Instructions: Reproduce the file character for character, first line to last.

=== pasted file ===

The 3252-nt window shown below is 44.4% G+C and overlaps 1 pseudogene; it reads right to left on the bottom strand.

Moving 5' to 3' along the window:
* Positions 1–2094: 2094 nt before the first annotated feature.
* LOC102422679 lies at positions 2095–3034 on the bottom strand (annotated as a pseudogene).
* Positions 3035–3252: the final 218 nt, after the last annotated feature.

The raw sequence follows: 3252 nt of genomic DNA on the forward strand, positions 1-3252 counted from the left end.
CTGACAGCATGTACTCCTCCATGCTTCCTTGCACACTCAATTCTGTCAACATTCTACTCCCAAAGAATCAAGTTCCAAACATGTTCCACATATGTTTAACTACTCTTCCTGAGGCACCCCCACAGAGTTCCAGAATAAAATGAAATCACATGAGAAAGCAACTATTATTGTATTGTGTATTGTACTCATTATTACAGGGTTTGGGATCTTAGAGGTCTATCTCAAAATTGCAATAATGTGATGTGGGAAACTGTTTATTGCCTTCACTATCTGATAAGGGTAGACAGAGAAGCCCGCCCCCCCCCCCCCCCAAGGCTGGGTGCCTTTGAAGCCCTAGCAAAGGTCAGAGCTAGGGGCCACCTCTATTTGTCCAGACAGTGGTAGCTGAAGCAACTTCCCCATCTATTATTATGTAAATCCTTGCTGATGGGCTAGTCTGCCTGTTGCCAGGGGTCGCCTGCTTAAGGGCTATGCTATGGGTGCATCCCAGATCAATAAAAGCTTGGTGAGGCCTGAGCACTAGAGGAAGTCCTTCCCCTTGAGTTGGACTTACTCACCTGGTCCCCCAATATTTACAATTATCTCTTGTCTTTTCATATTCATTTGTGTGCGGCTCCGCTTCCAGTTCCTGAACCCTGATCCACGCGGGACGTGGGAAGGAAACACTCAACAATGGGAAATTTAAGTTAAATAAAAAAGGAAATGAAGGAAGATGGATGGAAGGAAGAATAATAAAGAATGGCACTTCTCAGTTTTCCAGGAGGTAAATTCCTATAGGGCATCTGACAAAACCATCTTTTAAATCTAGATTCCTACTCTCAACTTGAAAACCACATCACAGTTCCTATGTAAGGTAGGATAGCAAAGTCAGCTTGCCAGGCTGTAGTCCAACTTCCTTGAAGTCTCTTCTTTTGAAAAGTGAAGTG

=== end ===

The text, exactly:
The 3252-nt window shown below is 44.4% G+C and overlaps 1 pseudogene; it reads right to left on the bottom strand.

Moving 5' to 3' along the window:
* Positions 1–2094: 2094 nt before the first annotated feature.
* LOC102422679 lies at positions 2095–3034 on the bottom strand (annotated as a pseudogene).
* Positions 3035–3252: the final 218 nt, after the last annotated feature.

The raw sequence follows: 3252 nt of genomic DNA on the forward strand, positions 1-3252 counted from the left end.
CTGACAGCATGTACTCCTCCATGCTTCCTTGCACACTCAATTCTGTCAACATTCTACTCCCAAAGAATCAAGTTCCAAACATGTTCCACATATGTTTAACTACTCTTCCTGAGGCACCCCCACAGAGTTCCAGAATAAAATGAAATCACATGAGAAAGCAACTATTATTGTATTGTGTATTGTACTCATTATTACAGGGTTTGGGATCTTAGAGGTCTATCTCAAAATTGCAATAATGTGATGTGGGAAACTGTTTATTGCCTTCACTATCTGATAAGGGTAGACAGAGAAGCCCGCCCCCCCCCCCCCCCAAGGCTGGGTGCCTTTGAAGCCCTAGCAAAGGTCAGAGCTAGGGGCCACCTCTATTTGTCCAGACAGTGGTAGCTGAAGCAACTTCCCCATCTATTATTATGTAAATCCTTGCTGATGGGCTAGTCTGCCTGTTGCCAGGGGTCGCCTGCTTAAGGGCTATGCTATGGGTGCATCCCAGATCAATAAAAGCTTGGTGAGGCCTGAGCACTAGAGGAAGTCCTTCCCCTTGAGTTGGACTTACTCACCTGGTCCCCCAATATTTACAATTATCTCTTGTCTTTTCATATTCATTTGTGTGCGGCTCCGCTTCCAGTTCCTGAACCCTGATCCACGCGGGACGTGGGAAGGAAACACTCAACAATGGGAAATTTAAGTTAAATAAAAAAGGAAATGAAGGAAGATGGATGGAAGGAAGAATAATAAAGAATGGCACTTCTCAGTTTTCCAGGAGGTAAATTCCTATAGGGCATCTGACAAAACCATCTTTTAAATCTAGATTCCTACTCTCAACTTGAAAACCACATCACAGTTCCTATGTAAGGTAGGATAGCAAAGTCAGCTTGCCAGGCTGTAGTCCAACTTCCTTGAAGTCTCTTCTTTTGAAAAGTGAAGTG